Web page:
The suggestions the President has made reveal his goal is not to eliminate gun ownership in America or to override the Second Amendment, but to transform America into the modern society it could be if many lives full of potential were not lost due to senseless violence and ignorance. The President’s recent actions have been a continuation of his desire to change a common notion about the U.S.: for a country that maintains an economic and cultural force, the U.S. is one of the most regressive, backward, and violence-ridden countries in the world. As the White House’s release begins, over 100,000 American citizens have lost their lives to gun violence over the past decade. The President makes it very clear in his NY Times op-ed that the gun issue in the U.S. is not a partisan issue – he emphasizes that “[w]e all have a responsibility.” The President takes clear shots at those purporting fear and neglecting implementation of common-sense gun reform. He calls out to “the vast majority of responsible gun owners,” those who “grieve with us after every mass shooting, who support common-sense gun safety and who feel that their views are not being properly represented,” to stand in solidarity and vote for politicians committed to fixing a broken system.
The beauty of President Obama’s executive action is that it enables any viewer or reader to connect with a person of power who is usually viewed as off limits. President Obama’s proposals on gun safety and recent interviews have enabled the American people to understand, on a deeper level, the beliefs and interests of a President who has demonstrated a deep care and concern for his nation. While these executive actions will likely be swept aside by Congress, they are a small demonstration of the efforts put forth by the Obama administration to connect with their constituency and influence progressive legislation and meaningful societal change. They will be permanently imprinted into Obama’s legacy: his efforts are set in stone, his desire to keep Congress moving is cemented, and his State of the Union speech made it clear his last year in office will be personal, aggressive, and focused on pushing toward a brighter future for generations young and old alike.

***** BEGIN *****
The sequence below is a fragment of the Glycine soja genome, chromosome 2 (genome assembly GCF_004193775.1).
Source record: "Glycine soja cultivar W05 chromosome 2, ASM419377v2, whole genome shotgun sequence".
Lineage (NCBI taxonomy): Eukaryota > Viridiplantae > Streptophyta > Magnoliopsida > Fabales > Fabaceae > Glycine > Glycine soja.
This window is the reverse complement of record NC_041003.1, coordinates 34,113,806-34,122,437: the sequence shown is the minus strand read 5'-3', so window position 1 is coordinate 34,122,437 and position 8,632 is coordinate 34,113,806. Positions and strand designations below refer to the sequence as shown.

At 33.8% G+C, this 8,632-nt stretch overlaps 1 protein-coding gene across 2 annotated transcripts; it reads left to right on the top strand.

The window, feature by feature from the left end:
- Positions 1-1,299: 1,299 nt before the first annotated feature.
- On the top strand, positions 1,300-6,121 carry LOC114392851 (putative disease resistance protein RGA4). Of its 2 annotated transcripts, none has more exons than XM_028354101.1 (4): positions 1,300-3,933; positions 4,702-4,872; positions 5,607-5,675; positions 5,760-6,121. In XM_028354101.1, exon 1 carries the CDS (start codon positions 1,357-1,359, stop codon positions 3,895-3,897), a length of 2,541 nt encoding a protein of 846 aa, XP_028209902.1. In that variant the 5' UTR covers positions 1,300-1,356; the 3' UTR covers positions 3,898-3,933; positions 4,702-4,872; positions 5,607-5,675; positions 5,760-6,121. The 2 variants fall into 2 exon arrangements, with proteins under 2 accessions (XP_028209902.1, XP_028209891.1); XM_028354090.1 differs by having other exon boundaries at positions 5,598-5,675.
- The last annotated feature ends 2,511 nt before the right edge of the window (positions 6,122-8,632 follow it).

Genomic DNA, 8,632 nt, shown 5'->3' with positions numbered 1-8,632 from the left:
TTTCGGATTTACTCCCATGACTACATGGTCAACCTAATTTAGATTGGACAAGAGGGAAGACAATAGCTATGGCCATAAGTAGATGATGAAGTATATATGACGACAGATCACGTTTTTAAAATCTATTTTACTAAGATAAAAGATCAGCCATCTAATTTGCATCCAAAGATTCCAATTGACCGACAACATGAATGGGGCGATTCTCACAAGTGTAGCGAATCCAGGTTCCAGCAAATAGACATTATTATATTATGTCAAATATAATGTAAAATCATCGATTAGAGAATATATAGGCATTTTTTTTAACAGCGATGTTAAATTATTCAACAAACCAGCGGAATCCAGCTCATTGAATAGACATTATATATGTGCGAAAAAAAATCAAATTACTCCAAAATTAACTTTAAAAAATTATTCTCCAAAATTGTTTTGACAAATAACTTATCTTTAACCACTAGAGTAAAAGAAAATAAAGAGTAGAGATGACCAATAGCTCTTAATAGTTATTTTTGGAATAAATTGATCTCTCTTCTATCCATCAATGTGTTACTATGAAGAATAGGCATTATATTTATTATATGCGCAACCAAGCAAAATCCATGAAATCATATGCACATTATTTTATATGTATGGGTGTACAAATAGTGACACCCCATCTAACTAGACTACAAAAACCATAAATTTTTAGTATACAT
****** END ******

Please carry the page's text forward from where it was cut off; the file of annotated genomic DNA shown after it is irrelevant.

Lastly, the President’s actions demonstrate his ability to influence short-term electoral politics—a concept important in the current political mayhem in the run up to the 2016 Presidential primaries. His claim, “I will not campaign for, vote for or support any candidate, even in my own party, who does not support common-sense gun reform,” has put important pressure on Senator Sanders and Republican candidates whose stances on gun reform do not measure up to the President’s expectations. In his final months in office, the President hopes to sketch a rough draft of gun reform, a tangible legislative torch that can be passed to the next Commander in Chief. He makes it clear he is still the figurehead for the Democratic party, and any candidate who follows that political philosophy should not only accept his proposition for gun-safety, but work to surpass proposed legislation in the future. President Obama has made it quite clear that an important part of what he has always wanted to represent is an inspiration. His goal has been to inspire every American to do the best they can for one another and for their nation. By opening up to the public, pressuring candidates, and pushing policy forward, the President is asking us all to think like a President, to take the time to support action beneficial for the nation as a whole, and to neglect figureheads who derive power from fear and thrive on the improper education and ignorance of others.